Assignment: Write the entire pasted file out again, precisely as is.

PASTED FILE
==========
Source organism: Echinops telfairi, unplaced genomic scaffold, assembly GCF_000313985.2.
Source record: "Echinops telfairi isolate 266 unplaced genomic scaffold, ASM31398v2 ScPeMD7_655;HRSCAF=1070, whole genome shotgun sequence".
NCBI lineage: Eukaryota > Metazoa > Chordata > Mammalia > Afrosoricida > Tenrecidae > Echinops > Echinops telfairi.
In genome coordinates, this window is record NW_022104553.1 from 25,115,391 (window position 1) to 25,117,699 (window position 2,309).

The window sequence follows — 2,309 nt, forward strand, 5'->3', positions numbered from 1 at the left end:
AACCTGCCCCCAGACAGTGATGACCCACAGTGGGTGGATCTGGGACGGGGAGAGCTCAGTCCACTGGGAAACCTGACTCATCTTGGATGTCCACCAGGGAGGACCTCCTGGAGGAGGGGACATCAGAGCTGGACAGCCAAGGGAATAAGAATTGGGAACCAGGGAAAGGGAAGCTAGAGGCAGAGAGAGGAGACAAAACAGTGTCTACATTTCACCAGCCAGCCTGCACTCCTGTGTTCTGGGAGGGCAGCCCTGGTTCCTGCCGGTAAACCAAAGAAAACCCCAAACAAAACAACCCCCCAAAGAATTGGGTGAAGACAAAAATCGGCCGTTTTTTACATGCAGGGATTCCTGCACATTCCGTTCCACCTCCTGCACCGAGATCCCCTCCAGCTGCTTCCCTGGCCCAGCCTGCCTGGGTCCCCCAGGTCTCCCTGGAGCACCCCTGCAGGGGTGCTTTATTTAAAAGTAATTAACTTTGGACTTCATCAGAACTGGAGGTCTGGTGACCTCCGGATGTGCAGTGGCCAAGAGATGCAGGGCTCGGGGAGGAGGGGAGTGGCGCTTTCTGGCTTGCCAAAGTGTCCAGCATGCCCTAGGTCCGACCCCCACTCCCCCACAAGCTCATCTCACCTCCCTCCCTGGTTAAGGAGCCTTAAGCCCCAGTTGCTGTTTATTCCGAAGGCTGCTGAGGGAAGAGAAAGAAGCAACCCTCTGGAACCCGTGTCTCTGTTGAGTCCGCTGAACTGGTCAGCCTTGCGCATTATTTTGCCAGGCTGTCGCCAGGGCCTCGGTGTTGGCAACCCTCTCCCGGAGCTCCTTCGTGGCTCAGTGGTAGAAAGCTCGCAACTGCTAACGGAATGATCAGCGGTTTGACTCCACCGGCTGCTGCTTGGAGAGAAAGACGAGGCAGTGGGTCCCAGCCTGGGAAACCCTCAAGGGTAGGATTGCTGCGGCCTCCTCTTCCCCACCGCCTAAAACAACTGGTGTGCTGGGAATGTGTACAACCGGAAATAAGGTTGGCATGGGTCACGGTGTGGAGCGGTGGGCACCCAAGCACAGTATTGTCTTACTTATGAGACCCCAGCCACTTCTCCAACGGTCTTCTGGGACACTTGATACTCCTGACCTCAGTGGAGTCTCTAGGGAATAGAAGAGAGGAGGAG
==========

Source organism: Echinops telfairi, unplaced genomic scaffold, assembly GCF_000313985.2.
Source record: "Echinops telfairi isolate 266 unplaced genomic scaffold, ASM31398v2 ScPeMD7_655;HRSCAF=1070, whole genome shotgun sequence".
NCBI lineage: Eukaryota > Metazoa > Chordata > Mammalia > Afrosoricida > Tenrecidae > Echinops > Echinops telfairi.
In genome coordinates, this window is record NW_022104553.1 from 25,115,391 (window position 1) to 25,117,699 (window position 2,309).

The window sequence follows — 2,309 nt, forward strand, 5'->3', positions numbered from 1 at the left end:
AACCTGCCCCCAGACAGTGATGACCCACAGTGGGTGGATCTGGGACGGGGAGAGCTCAGTCCACTGGGAAACCTGACTCATCTTGGATGTCCACCAGGGAGGACCTCCTGGAGGAGGGGACATCAGAGCTGGACAGCCAAGGGAATAAGAATTGGGAACCAGGGAAAGGGAAGCTAGAGGCAGAGAGAGGAGACAAAACAGTGTCTACATTTCACCAGCCAGCCTGCACTCCTGTGTTCTGGGAGGGCAGCCCTGGTTCCTGCCGGTAAACCAAAGAAAACCCCAAACAAAACAACCCCCCAAAGAATTGGGTGAAGACAAAAATCGGCCGTTTTTTACATGCAGGGATTCCTGCACATTCCGTTCCACCTCCTGCACCGAGATCCCCTCCAGCTGCTTCCCTGGCCCAGCCTGCCTGGGTCCCCCAGGTCTCCCTGGAGCACCCCTGCAGGGGTGCTTTATTTAAAAGTAATTAACTTTGGACTTCATCAGAACTGGAGGTCTGGTGACCTCCGGATGTGCAGTGGCCAAGAGATGCAGGGCTCGGGGAGGAGGGGAGTGGCGCTTTCTGGCTTGCCAAAGTGTCCAGCATGCCCTAGGTCCGACCCCCACTCCCCCACAAGCTCATCTCACCTCCCTCCCTGGTTAAGGAGCCTTAAGCCCCAGTTGCTGTTTATTCCGAAGGCTGCTGAGGGAAGAGAAAGAAGCAACCCTCTGGAACCCGTGTCTCTGTTGAGTCCGCTGAACTGGTCAGCCTTGCGCATTATTTTGCCAGGCTGTCGCCAGGGCCTCGGTGTTGGCAACCCTCTCCCGGAGCTCCTTCGTGGCTCAGTGGTAGAAAGCTCGCAACTGCTAACGGAATGATCAGCGGTTTGACTCCACCGGCTGCTGCTTGGAGAGAAAGACGAGGCAGTGGGTCCCAGCCTGGGAAACCCTCAAGGGTAGGATTGCTGCGGCCTCCTCTTCCCCACCGCCTAAAACAACTGGTGTGCTGGGAATGTGTACAACCGGAAATAAGGTTGGCATGGGTCACGGTGTGGAGCGGTGGGCACCCAAGCACAGTATTGTCTTACTTATGAGACCCCAGCCACTTCTCCAACGGTCTTCTGGGACACTTGATACTCCTGACCTCAGTGGAGTCTCTAGGGAATAGAAGAGAGGAGGAG